From studying technical biological sciences, working as a reporter and a teacher to not finding a job to use what I have learnt.
Here goes the story of my educational and professional path that is filled with dis-satisfaction and a never- ending confusion.
Looking at the labour market in Bhutan and where I stand in terms of job satisfaction, or even following my passion, I have failed to connect the dots. I wouldn’t want to put this in as a blame prose as I am not sure something like that even exists but one thing that does exist is the incessant confusion and mismatch of what I have studied and where I stand now.
I am an average Bhutanese who graduated from a Bhutanese College, a prestigious one I must add, and I sit home writing this on my computer. My course was BSc. Life Science. I had an amazing time learning while I was attending school. From choosing science in high school because “I had good grades” to attending college in the course that followed because I was good in science once again and also because that was the first option that was generated when I entered my marks upon my result while doing the online registration, I have been a good student, good in studies but incapable of taking a decision on her own.
Still, I had it good, I could do last minute assignments well without compromising my grades and everything you know a college student does except again take decisions.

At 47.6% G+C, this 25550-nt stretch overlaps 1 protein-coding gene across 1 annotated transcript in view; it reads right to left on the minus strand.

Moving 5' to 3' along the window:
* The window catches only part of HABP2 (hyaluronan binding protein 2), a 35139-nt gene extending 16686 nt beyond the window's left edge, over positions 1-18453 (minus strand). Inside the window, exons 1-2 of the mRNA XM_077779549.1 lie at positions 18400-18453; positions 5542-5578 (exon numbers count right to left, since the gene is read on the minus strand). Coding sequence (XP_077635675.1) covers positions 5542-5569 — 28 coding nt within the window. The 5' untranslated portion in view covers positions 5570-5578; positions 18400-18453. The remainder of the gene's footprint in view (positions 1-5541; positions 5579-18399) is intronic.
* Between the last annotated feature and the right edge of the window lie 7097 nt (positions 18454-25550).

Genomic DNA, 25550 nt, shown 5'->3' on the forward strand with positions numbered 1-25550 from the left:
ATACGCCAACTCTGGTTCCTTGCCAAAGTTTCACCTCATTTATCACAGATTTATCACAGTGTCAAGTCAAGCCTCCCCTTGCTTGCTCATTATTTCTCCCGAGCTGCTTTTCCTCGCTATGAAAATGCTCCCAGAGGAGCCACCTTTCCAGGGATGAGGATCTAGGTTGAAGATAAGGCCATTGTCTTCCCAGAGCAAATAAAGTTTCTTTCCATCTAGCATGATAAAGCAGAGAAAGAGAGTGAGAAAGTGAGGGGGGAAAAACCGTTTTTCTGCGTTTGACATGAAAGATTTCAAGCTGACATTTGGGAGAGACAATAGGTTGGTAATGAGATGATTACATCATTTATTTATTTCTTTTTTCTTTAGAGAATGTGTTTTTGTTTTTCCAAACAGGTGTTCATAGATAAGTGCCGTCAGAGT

I graduated methodically and began thinking about what I would do. I have to mention here that the things I learnt in college was diverse more diverse than a sensitive modern-day Hollywood movie. Let me list them down for fun: there was physiology, microbiology, bioinformatics (a complex computational biology), botany, chemistry, ecology, histology, embryony, developmental biology and more.
The problem was and is true to present day, I am not an expert or truly knowledgeable in any of those. “Jack of all, master of none” situation. Now those of you who did technical courses like engineering have your specific area of expertise or even the ones who did political science you might know what it is all about right?
Not me. I envy you. You who studied mass media and communication, you know what you are doing. Or if you learnt plumbing in a vocational institute I am more envious of you in fact. Now let’s talk about what my friends are doing.
I can count three of my friends who because their grades were good got a post grad scholarship and are now foresters and agriculturists.
Then comes us lot. Some are biology teachers, some are chemistry teachers, some are English teachers in Thailand. Some have gone to Japan doing I don’t know what and some are in Dubai, Kuwait and Qatar. I am not saying they aren’t happy; they must be. It happens, we do what we do and what we want to do.
I worked as a reporter right after my college. Yes, in media with my knowledge of perfect dissection. It was great because I am a naturally curious person and have held on to English language and literature since middle school so you could say I had a good grip on language. I had a great mentor as my boss, and it all went well.
Then I decided I wanted to move closer to my subject and what I loved the most, Science. I decided to be a teacher in an acclaimed private school in Bhutan teaching chemistry.